“We often work one-to-one with people who want to run their own businesses, helping them to look at the information we have in the library about start-ups or markets. The training gave me more confidence but it also means I can help someone look at their business plan and spot what might be missing. For example, this morning I was with a lady who would like to open a beauty salon and we spoke about the different licenses she would need, as well as the start-up costs she’d have to cover. It’s about looking at the nitty-gritty.”

As well as gaining generally in confidence, Esther has also found herself using specific enterprise tools taken from the SFEDI programme. She says:

“One thing I particularly appreciated was using the Business Model Canvas, which helps people to visualise what they have that they can offer customers but also what they need to make their offer accessible to potential customers. I’ve found that to be a very useful way of helping people.”

Esther’s colleague Sophie Dean also felt that her professional output had benefited from having undertaken the training:

“This qualification was a way of taking what we offer clients a little bit further and being able to give advice alongside the information we provide. The training helped me to understand that these sessions should be led by the customer and that we as advisors shouldn’t have our own agenda on topics to discuss.”

Additionally, Sophie found the course was useful in exploring the ways in which people take in and digest new information. She says:

“We did some work around learning styles and looking at our own ways of learning. In turn, this made me think about customers’ different learning styles. So, as well as reviewing the many resources we have at our disposal, it also helped me think about how we conduct conversations with customers and how we can build on those.”

Wendy Foster was the third librarian to undertake the training and as a City Business Library employee of 14 years standing, she’s been doing the job for the longest of the three. Despite her longevity in the role she still found there was much to learn:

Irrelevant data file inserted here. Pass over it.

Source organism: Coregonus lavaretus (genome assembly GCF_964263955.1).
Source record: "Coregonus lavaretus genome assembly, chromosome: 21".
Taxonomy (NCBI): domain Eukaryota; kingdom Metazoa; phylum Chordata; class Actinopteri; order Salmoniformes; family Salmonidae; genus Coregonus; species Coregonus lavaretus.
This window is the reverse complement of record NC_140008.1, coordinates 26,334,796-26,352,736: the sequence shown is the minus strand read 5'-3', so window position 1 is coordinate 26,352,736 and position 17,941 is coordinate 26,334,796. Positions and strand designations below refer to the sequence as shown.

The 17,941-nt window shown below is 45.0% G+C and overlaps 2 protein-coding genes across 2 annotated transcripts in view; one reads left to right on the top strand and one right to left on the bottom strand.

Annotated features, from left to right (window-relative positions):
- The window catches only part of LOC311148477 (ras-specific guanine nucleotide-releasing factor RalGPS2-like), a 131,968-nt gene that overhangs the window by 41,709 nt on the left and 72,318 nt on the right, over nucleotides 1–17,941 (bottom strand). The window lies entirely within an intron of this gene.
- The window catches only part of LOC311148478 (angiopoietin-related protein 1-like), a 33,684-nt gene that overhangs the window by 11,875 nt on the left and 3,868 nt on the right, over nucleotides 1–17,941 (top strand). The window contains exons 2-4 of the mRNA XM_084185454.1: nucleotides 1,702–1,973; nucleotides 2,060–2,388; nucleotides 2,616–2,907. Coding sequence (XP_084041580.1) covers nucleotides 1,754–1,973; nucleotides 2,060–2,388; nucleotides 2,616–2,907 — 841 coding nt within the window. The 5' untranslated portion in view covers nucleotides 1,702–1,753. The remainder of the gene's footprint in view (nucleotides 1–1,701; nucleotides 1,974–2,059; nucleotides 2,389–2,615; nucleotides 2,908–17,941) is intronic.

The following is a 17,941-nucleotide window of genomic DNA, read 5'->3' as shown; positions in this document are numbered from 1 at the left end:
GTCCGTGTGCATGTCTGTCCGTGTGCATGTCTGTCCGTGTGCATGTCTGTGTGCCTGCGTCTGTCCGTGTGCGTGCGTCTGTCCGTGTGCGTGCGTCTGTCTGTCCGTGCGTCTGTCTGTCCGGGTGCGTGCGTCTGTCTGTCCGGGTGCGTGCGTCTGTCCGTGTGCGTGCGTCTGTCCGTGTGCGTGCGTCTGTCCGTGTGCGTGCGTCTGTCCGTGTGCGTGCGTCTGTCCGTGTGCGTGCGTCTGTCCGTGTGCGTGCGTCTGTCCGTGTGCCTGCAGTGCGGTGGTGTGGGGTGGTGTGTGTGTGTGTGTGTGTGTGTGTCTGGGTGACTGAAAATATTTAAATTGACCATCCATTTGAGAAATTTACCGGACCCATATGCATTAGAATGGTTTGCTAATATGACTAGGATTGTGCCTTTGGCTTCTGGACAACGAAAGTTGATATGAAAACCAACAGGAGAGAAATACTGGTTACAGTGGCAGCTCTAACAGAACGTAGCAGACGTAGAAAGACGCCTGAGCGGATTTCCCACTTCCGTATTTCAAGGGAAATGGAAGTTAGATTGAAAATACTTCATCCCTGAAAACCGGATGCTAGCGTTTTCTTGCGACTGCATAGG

“I wanted to take what I was already doing further, giving customers more detailed advice on business plan writing. I also wanted to have more authority on the topics I talk to customers about.”

Although there hasn’t been a dramatic shift in how Wendy interacts with the people she supports, she has noticed a discernible change in the quality of her work:

“Now that I give advice sessions, I’m doing more research for each new client so by default this has expanded my knowledge. This is knowledge I can then relay to other customers within the library.”

Working with the librarians at City Business Library demonstrates to Richard just how versatile and effective the SFEDI qualification is in helping a wide range of organisations to deliver business support services.

“The SFEDI qualification offers a clear route to professional status for individuals from both traditional and non traditional settings as it provides the required process and structure for undertaking the professional business support role.”

“I think if someone wants to deliver business support they must have an interest in enterprise and in helping people achieve their goals; a flexible approach and the confidence. to use knowledge, information and experience to advise and/or sign post each client, according to their needs.”